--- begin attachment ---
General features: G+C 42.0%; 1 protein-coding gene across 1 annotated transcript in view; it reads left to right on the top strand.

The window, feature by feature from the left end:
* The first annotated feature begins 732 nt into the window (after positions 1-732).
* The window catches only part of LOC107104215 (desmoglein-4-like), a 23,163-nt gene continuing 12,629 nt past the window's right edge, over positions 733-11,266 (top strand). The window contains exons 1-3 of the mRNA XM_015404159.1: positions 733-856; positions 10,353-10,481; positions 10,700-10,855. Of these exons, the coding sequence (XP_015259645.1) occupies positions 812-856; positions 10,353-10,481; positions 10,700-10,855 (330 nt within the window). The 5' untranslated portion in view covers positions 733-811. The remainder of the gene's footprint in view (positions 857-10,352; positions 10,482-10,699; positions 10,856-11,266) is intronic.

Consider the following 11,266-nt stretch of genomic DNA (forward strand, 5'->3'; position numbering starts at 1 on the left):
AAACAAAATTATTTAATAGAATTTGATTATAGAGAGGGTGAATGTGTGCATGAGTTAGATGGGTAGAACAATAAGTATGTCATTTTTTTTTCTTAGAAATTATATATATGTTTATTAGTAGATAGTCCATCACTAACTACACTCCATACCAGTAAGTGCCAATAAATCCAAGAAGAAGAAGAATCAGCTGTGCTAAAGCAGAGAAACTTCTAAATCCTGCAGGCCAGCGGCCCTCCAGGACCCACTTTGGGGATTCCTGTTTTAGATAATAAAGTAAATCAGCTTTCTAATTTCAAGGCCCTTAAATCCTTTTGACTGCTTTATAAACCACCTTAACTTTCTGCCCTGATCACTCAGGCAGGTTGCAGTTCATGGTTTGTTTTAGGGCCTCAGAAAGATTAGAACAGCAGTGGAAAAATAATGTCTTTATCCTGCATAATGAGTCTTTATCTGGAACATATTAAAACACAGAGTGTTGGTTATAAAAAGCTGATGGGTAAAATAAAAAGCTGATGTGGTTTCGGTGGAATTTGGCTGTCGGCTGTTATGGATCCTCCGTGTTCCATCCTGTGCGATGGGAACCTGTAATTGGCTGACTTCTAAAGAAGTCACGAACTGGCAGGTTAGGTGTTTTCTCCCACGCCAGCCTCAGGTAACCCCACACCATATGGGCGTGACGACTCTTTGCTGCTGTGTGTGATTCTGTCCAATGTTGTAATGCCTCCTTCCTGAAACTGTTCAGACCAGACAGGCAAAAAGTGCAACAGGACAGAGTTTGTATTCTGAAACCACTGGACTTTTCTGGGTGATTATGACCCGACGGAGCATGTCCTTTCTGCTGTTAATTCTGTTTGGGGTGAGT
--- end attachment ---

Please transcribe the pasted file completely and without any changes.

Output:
General features: G+C 42.0%; 1 protein-coding gene across 1 annotated transcript in view; it reads left to right on the top strand.

The window, feature by feature from the left end:
* The first annotated feature begins 732 nt into the window (after positions 1-732).
* The window catches only part of LOC107104215 (desmoglein-4-like), a 23,163-nt gene continuing 12,629 nt past the window's right edge, over positions 733-11,266 (top strand). The window contains exons 1-3 of the mRNA XM_015404159.1: positions 733-856; positions 10,353-10,481; positions 10,700-10,855. Of these exons, the coding sequence (XP_015259645.1) occupies positions 812-856; positions 10,353-10,481; positions 10,700-10,855 (330 nt within the window). The 5' untranslated portion in view covers positions 733-811. The remainder of the gene's footprint in view (positions 857-10,352; positions 10,482-10,699; positions 10,856-11,266) is intronic.

Consider the following 11,266-nt stretch of genomic DNA (forward strand, 5'->3'; position numbering starts at 1 on the left):
AAACAAAATTATTTAATAGAATTTGATTATAGAGAGGGTGAATGTGTGCATGAGTTAGATGGGTAGAACAATAAGTATGTCATTTTTTTTTCTTAGAAATTATATATATGTTTATTAGTAGATAGTCCATCACTAACTACACTCCATACCAGTAAGTGCCAATAAATCCAAGAAGAAGAAGAATCAGCTGTGCTAAAGCAGAGAAACTTCTAAATCCTGCAGGCCAGCGGCCCTCCAGGACCCACTTTGGGGATTCCTGTTTTAGATAATAAAGTAAATCAGCTTTCTAATTTCAAGGCCCTTAAATCCTTTTGACTGCTTTATAAACCACCTTAACTTTCTGCCCTGATCACTCAGGCAGGTTGCAGTTCATGGTTTGTTTTAGGGCCTCAGAAAGATTAGAACAGCAGTGGAAAAATAATGTCTTTATCCTGCATAATGAGTCTTTATCTGGAACATATTAAAACACAGAGTGTTGGTTATAAAAAGCTGATGGGTAAAATAAAAAGCTGATGTGGTTTCGGTGGAATTTGGCTGTCGGCTGTTATGGATCCTCCGTGTTCCATCCTGTGCGATGGGAACCTGTAATTGGCTGACTTCTAAAGAAGTCACGAACTGGCAGGTTAGGTGTTTTCTCCCACGCCAGCCTCAGGTAACCCCACACCATATGGGCGTGACGACTCTTTGCTGCTGTGTGTGATTCTGTCCAATGTTGTAATGCCTCCTTCCTGAAACTGTTCAGACCAGACAGGCAAAAAGTGCAACAGGACAGAGTTTGTATTCTGAAACCACTGGACTTTTCTGGGTGATTATGACCCGACGGAGCATGTCCTTTCTGCTGTTAATTCTGTTTGGGGTGAGT